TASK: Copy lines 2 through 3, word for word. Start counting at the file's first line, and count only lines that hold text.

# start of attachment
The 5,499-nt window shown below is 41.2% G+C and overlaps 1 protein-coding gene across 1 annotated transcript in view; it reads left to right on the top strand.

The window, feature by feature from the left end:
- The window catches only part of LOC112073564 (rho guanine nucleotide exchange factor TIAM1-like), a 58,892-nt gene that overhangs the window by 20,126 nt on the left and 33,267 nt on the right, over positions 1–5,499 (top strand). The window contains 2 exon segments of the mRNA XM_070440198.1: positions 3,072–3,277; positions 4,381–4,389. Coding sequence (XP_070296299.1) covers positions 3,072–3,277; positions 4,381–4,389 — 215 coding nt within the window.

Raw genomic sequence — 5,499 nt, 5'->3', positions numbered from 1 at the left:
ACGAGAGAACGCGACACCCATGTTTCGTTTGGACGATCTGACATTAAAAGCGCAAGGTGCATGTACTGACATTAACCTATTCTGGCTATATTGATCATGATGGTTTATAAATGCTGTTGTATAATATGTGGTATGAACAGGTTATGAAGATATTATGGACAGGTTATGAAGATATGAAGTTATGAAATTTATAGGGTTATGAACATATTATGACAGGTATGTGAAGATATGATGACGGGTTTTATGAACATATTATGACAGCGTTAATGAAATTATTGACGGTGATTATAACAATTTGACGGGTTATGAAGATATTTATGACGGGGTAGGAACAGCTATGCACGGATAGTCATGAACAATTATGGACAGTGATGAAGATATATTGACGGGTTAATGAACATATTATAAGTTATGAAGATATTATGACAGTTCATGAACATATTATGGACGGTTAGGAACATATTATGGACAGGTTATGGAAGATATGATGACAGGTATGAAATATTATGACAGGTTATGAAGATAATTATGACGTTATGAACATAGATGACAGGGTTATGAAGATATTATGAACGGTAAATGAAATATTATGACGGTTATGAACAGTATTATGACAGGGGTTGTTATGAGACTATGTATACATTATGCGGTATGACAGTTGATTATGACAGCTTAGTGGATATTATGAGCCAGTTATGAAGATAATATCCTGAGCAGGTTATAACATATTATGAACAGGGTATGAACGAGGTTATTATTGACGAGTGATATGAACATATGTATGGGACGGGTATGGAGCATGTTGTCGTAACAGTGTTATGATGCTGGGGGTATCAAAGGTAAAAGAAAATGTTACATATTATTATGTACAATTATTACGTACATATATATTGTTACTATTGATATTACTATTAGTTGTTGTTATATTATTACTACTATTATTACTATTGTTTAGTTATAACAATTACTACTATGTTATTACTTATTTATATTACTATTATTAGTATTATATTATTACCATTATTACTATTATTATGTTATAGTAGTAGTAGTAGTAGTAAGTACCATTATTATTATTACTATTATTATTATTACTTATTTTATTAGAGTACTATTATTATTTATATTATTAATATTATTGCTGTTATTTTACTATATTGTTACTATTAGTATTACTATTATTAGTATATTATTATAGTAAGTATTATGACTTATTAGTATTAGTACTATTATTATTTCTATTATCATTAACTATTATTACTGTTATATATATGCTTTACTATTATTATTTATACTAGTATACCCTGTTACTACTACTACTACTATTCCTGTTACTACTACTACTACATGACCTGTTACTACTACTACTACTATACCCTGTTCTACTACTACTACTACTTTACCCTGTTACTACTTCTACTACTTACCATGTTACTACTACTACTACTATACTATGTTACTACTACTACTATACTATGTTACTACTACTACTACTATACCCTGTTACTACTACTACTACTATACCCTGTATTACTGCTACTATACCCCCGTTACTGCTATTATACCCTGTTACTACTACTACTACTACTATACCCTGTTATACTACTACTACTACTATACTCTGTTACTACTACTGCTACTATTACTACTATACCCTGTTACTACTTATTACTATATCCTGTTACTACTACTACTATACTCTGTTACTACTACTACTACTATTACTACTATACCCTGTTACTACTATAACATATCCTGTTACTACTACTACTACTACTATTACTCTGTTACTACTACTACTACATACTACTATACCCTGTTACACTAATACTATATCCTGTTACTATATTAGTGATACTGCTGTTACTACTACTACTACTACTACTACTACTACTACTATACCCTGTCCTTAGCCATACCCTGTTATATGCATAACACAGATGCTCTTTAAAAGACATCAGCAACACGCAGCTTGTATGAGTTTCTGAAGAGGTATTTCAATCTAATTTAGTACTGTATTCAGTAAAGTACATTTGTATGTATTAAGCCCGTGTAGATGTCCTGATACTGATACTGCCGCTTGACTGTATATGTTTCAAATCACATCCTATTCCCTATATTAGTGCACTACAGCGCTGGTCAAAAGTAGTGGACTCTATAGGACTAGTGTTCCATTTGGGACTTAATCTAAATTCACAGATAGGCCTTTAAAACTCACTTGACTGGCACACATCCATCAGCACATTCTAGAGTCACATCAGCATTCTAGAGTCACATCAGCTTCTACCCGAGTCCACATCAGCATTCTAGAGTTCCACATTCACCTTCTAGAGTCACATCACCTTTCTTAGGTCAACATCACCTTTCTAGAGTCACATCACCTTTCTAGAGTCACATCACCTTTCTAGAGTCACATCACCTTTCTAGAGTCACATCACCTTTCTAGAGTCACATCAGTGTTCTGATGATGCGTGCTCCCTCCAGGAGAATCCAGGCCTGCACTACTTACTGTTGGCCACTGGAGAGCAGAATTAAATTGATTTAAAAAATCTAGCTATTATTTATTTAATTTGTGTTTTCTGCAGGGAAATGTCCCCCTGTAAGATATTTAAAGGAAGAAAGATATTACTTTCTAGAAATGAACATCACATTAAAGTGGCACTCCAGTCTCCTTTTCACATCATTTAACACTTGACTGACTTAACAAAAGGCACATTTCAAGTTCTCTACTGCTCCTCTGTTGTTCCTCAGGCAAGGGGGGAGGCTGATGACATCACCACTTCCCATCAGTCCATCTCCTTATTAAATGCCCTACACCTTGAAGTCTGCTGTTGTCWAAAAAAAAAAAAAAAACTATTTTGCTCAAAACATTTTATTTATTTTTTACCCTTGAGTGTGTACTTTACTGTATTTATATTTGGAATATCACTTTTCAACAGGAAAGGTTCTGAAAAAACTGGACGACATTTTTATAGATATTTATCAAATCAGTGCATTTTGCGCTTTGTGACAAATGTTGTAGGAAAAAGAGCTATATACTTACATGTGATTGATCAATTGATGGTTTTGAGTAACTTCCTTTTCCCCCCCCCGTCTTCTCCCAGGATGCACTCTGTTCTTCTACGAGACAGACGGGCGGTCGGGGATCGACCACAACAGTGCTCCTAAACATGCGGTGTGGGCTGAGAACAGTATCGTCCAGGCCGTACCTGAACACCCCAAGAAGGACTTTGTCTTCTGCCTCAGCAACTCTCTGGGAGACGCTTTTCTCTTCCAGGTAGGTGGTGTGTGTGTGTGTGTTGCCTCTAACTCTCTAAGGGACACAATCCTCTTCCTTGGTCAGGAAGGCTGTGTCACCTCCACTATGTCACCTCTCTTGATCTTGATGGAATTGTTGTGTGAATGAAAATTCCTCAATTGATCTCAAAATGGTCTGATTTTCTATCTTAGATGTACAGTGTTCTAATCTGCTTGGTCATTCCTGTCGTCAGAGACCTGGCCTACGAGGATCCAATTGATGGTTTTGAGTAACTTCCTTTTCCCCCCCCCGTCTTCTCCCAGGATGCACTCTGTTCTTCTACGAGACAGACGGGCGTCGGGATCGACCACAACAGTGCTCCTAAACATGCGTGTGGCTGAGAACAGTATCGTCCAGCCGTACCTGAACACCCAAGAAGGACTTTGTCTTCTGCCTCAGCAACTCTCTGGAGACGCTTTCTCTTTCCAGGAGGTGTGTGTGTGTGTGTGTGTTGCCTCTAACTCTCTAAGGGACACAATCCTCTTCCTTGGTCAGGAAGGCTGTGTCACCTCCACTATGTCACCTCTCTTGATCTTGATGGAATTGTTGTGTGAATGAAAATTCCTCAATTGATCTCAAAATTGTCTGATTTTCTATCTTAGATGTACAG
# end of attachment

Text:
The window, feature by feature from the left end:
- The window catches only part of LOC112073564 (rho guanine nucleotide exchange factor TIAM1-like), a 58,892-nt gene that overhangs the window by 20,126 nt on the left and 33,267 nt on the right, over positions 1–5,499 (top strand). The window contains 2 exon segments of the mRNA XM_070440198.1: positions 3,072–3,277; positions 4,381–4,389. Coding sequence (XP_070296299.1) covers positions 3,072–3,277; positions 4,381–4,389 — 215 coding nt within the window.